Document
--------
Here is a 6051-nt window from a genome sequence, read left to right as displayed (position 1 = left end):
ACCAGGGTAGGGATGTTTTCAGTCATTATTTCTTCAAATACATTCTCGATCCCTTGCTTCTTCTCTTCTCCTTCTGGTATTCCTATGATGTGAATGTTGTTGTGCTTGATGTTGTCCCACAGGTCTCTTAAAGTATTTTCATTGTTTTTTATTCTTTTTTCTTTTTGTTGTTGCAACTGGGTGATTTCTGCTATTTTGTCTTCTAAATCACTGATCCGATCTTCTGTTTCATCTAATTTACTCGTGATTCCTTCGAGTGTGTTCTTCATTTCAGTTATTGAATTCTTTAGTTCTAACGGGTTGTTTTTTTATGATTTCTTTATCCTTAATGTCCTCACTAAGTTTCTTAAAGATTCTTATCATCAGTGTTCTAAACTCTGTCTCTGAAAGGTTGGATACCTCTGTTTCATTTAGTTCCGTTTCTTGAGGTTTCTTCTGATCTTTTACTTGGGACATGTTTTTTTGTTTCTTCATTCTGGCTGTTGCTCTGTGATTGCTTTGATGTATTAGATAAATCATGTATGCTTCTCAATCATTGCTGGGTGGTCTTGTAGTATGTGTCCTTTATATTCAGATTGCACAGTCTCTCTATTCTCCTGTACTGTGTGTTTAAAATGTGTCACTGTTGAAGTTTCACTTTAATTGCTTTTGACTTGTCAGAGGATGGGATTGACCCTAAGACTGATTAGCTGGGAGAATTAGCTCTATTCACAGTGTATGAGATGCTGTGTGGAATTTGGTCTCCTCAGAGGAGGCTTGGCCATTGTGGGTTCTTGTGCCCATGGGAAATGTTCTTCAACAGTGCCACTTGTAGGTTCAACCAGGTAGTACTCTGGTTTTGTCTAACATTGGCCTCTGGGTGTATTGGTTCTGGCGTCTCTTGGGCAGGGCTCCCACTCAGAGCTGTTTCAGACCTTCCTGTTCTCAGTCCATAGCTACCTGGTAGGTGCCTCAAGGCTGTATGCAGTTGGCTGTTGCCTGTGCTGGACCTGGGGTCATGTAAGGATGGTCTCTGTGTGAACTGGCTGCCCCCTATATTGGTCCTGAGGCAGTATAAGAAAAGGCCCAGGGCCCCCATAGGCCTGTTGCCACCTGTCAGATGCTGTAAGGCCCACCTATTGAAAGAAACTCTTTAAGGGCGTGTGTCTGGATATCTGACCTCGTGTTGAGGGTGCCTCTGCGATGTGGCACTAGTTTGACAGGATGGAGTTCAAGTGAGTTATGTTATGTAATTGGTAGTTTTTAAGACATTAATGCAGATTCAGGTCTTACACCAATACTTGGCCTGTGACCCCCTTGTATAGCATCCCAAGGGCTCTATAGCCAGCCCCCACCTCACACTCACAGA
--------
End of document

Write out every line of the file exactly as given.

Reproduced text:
Here is a 6051-nt window from a genome sequence, read left to right as displayed (position 1 = left end):
ACCAGGGTAGGGATGTTTTCAGTCATTATTTCTTCAAATACATTCTCGATCCCTTGCTTCTTCTCTTCTCCTTCTGGTATTCCTATGATGTGAATGTTGTTGTGCTTGATGTTGTCCCACAGGTCTCTTAAAGTATTTTCATTGTTTTTTATTCTTTTTTCTTTTTGTTGTTGCAACTGGGTGATTTCTGCTATTTTGTCTTCTAAATCACTGATCCGATCTTCTGTTTCATCTAATTTACTCGTGATTCCTTCGAGTGTGTTCTTCATTTCAGTTATTGAATTCTTTAGTTCTAACGGGTTGTTTTTTTATGATTTCTTTATCCTTAATGTCCTCACTAAGTTTCTTAAAGATTCTTATCATCAGTGTTCTAAACTCTGTCTCTGAAAGGTTGGATACCTCTGTTTCATTTAGTTCCGTTTCTTGAGGTTTCTTCTGATCTTTTACTTGGGACATGTTTTTTTGTTTCTTCATTCTGGCTGTTGCTCTGTGATTGCTTTGATGTATTAGATAAATCATGTATGCTTCTCAATCATTGCTGGGTGGTCTTGTAGTATGTGTCCTTTATATTCAGATTGCACAGTCTCTCTATTCTCCTGTACTGTGTGTTTAAAATGTGTCACTGTTGAAGTTTCACTTTAATTGCTTTTGACTTGTCAGAGGATGGGATTGACCCTAAGACTGATTAGCTGGGAGAATTAGCTCTATTCACAGTGTATGAGATGCTGTGTGGAATTTGGTCTCCTCAGAGGAGGCTTGGCCATTGTGGGTTCTTGTGCCCATGGGAAATGTTCTTCAACAGTGCCACTTGTAGGTTCAACCAGGTAGTACTCTGGTTTTGTCTAACATTGGCCTCTGGGTGTATTGGTTCTGGCGTCTCTTGGGCAGGGCTCCCACTCAGAGCTGTTTCAGACCTTCCTGTTCTCAGTCCATAGCTACCTGGTAGGTGCCTCAAGGCTGTATGCAGTTGGCTGTTGCCTGTGCTGGACCTGGGGTCATGTAAGGATGGTCTCTGTGTGAACTGGCTGCCCCCTATATTGGTCCTGAGGCAGTATAAGAAAAGGCCCAGGGCCCCCATAGGCCTGTTGCCACCTGTCAGATGCTGTAAGGCCCACCTATTGAAAGAAACTCTTTAAGGGCGTGTGTCTGGATATCTGACCTCGTGTTGAGGGTGCCTCTGCGATGTGGCACTAGTTTGACAGGATGGAGTTCAAGTGAGTTATGTTATGTAATTGGTAGTTTTTAAGACATTAATGCAGATTCAGGTCTTACACCAATACTTGGCCTGTGACCCCCTTGTATAGCATCCCAAGGGCTCTATAGCCAGCCCCCACCTCACACTCACAGA